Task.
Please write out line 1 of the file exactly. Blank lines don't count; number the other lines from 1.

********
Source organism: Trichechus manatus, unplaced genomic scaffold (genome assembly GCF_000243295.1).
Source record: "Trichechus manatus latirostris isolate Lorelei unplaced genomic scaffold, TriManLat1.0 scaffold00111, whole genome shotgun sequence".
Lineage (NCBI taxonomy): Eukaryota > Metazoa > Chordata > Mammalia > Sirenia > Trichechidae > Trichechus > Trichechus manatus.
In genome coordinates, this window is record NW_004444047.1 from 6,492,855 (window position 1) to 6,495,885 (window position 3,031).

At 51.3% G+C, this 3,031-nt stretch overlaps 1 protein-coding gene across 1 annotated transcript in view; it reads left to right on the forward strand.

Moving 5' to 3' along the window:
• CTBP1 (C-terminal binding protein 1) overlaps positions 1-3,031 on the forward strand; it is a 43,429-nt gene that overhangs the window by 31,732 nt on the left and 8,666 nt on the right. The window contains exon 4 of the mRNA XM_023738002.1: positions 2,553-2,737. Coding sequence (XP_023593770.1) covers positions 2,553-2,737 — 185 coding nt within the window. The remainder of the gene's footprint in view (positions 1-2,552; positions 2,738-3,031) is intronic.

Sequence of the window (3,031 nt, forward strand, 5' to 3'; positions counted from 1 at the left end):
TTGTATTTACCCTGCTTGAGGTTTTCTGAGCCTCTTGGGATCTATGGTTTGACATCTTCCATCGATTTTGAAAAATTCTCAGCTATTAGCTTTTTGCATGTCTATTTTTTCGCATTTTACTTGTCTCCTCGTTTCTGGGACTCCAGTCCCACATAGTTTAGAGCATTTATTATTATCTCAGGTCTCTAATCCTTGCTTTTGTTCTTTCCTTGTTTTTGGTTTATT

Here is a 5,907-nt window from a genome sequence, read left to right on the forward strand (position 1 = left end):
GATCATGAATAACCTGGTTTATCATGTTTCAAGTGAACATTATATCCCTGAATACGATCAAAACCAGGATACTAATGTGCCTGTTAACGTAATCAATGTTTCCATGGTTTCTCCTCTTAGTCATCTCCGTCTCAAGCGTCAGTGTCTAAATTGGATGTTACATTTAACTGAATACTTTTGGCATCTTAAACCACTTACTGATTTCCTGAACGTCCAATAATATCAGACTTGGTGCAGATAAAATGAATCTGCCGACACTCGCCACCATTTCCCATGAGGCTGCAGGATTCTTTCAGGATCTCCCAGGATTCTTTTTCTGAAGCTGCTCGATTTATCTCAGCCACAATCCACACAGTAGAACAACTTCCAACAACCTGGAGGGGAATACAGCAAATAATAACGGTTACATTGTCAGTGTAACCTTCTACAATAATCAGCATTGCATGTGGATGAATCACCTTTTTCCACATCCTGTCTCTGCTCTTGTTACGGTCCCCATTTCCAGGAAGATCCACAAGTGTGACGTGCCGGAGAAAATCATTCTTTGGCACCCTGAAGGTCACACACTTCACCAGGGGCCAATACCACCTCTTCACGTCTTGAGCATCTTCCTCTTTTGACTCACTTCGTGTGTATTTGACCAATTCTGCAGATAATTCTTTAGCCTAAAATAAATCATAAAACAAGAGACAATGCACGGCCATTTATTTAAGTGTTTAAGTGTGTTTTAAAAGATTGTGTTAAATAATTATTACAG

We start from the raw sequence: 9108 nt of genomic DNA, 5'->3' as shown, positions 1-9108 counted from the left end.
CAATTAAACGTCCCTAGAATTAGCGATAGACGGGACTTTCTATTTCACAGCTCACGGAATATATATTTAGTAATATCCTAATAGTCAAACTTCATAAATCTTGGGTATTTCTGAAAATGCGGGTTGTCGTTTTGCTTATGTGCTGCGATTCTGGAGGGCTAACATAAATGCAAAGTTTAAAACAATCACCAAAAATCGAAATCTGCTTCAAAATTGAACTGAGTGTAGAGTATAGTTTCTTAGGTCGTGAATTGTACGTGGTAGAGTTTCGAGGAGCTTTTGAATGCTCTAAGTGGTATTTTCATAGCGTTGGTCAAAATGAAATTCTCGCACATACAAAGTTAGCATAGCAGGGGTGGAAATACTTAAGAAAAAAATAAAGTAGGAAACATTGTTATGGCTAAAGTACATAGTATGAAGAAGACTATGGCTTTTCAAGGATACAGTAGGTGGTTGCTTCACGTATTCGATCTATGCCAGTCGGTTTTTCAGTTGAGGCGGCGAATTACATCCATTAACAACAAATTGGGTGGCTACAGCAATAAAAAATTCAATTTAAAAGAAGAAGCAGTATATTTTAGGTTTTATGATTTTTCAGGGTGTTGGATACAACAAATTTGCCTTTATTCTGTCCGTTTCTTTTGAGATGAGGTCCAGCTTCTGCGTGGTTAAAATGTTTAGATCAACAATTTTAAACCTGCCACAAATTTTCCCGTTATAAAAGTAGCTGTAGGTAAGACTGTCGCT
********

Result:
Source organism: Trichechus manatus, unplaced genomic scaffold (genome assembly GCF_000243295.1).